Mostafa El-Nahas Pasha, leader of Al-Wafd Party, resisted the idea and considered it not of the religion’s concern, but rather, it is tantamount to creating a special religious authority on a par with the civil authority. El-Nahas argued that holding religious ceremony alongside a swearing-in before the Parliament only would mean that “the King would receive part of his royal prerogatives from other than Parliament.” El-Nahas described the Islamist movement that called for the application of Sharia as the result of a conspiracy that intended to impede the process of the conference on cancelling the foreign concessions.
El-Banna responded that this movement was borne in on an inevitable and obligatory duty that if people did not support it, they would be all committing a grave sin. In fact, this accounts for why the Brotherhood-trained parades of scouts were deployed on the day of inauguration of King Farouk; one of its purposes was to make up for that religious ceremony which brought back the atmosphere of the infighting of 1924 over the establishment of Caliphate and the appointment of King Fuad I as Caliph. (5)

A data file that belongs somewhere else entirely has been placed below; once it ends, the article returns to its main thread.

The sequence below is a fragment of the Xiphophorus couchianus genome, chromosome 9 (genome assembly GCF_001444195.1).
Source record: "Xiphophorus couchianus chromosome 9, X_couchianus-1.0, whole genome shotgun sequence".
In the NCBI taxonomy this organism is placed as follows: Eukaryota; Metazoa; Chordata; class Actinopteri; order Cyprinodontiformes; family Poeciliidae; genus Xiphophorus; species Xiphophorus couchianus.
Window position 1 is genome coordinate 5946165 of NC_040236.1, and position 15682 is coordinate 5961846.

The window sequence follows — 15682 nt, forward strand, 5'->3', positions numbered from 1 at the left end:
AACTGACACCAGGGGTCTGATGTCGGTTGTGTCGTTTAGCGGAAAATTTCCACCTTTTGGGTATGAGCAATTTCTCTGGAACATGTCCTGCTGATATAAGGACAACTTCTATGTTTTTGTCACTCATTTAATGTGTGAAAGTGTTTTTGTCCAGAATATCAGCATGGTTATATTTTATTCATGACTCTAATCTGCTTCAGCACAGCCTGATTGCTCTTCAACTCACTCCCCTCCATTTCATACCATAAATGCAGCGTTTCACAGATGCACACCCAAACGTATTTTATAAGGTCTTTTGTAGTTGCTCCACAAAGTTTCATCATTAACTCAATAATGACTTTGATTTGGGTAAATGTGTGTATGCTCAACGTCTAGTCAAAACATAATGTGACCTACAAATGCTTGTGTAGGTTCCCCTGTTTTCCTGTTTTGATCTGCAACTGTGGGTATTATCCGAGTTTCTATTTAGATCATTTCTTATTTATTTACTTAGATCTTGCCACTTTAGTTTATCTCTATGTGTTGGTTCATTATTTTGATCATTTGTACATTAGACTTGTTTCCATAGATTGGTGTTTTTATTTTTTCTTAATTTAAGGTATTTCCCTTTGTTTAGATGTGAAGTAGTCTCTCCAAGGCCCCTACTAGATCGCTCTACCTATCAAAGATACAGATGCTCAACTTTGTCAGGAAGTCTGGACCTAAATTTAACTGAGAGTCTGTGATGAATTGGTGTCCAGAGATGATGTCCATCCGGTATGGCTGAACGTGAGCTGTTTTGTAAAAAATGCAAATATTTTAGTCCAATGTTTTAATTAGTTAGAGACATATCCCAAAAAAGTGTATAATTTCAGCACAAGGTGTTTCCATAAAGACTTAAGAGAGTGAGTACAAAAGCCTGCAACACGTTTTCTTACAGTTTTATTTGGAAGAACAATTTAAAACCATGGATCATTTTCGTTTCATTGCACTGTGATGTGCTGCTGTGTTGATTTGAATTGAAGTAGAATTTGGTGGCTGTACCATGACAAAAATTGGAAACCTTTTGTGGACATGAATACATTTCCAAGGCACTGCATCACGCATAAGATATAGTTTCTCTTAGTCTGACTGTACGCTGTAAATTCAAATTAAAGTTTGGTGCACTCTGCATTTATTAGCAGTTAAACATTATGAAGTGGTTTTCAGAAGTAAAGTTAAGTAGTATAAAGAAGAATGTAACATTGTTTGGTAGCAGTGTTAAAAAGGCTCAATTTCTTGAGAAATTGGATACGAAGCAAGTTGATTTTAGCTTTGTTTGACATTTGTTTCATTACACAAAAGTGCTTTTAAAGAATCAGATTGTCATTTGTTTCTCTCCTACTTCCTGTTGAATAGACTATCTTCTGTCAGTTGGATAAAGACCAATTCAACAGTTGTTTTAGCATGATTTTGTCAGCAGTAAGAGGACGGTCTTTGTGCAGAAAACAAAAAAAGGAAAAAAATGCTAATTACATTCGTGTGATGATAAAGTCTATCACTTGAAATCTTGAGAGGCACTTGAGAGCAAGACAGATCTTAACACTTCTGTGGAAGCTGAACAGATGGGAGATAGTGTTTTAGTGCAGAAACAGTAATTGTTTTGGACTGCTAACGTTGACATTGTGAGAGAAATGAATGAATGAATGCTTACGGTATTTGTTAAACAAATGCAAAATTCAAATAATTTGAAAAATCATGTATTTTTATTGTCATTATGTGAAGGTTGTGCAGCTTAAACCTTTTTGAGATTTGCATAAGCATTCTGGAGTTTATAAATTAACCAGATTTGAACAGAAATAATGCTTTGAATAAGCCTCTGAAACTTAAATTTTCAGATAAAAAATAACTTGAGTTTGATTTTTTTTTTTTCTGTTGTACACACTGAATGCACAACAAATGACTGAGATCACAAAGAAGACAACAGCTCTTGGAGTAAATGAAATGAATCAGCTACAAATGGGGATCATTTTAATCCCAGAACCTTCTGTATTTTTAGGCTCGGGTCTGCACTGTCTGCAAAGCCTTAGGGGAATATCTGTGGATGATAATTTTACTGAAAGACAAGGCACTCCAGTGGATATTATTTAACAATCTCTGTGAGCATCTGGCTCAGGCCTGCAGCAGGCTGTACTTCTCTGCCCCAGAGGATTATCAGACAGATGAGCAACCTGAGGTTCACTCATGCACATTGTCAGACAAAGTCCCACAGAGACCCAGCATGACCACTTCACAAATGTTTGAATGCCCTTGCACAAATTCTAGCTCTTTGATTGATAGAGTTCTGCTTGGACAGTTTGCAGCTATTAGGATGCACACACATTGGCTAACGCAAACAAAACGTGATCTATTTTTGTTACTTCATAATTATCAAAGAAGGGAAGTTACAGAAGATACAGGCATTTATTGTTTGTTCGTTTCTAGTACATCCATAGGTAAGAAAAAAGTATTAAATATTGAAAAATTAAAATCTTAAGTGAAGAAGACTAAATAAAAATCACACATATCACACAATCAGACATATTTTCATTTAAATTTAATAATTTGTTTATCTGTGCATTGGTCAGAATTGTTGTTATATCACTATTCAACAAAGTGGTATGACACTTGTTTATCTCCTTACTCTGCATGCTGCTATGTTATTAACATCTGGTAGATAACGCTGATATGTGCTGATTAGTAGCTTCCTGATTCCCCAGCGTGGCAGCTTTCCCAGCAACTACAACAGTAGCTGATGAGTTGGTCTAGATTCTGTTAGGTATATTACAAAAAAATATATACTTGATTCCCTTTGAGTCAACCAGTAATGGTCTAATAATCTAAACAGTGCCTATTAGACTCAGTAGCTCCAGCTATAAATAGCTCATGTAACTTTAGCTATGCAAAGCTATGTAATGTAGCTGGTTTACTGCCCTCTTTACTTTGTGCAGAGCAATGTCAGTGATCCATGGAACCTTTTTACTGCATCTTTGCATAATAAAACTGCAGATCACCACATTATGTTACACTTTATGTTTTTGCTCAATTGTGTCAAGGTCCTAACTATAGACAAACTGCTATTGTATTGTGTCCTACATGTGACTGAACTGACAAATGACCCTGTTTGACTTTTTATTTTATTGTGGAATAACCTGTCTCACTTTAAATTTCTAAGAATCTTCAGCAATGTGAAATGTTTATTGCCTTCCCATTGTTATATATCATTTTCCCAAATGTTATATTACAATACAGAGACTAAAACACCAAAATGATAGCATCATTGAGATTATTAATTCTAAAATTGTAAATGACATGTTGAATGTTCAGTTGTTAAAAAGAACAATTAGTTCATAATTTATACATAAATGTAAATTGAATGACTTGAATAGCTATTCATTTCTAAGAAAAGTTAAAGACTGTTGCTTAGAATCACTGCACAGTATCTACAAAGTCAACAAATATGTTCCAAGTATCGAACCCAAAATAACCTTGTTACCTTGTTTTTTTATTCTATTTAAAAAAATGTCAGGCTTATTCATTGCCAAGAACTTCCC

.Caliphate, the political-religious state comprising the Muslim community and the lands and peoples under its dominion in the centuries following the death (632 CE) of the Prophet Muhammad. (Translator)
 . Muhammad Mustafa al-Maraghi OBE (5 March 1881 – 22 August 1945) was an Egyptian reformer and rector of Al-Azhar.
 . Muḥammad ‘Abduh (1849 – 11 July 1905) was an Egyptian Islamic jurist, religious scholar and liberal reformer.
 .Mostafa El-Nahas Pasha (June 15, 1879 – August 23, 1965) was an Egyptian political figure. He joined Al-Wafd as a representative of the Egyptian National Party.
Egyptian Journalist and Member of Parliament, Dr. Abdel Rehim Ali is an expert on Islamist Movements and political Islam. This essay is adapted from his upcoming book “The Impossible State: Muslim Brotherhood and Polity,” which will be published later this month.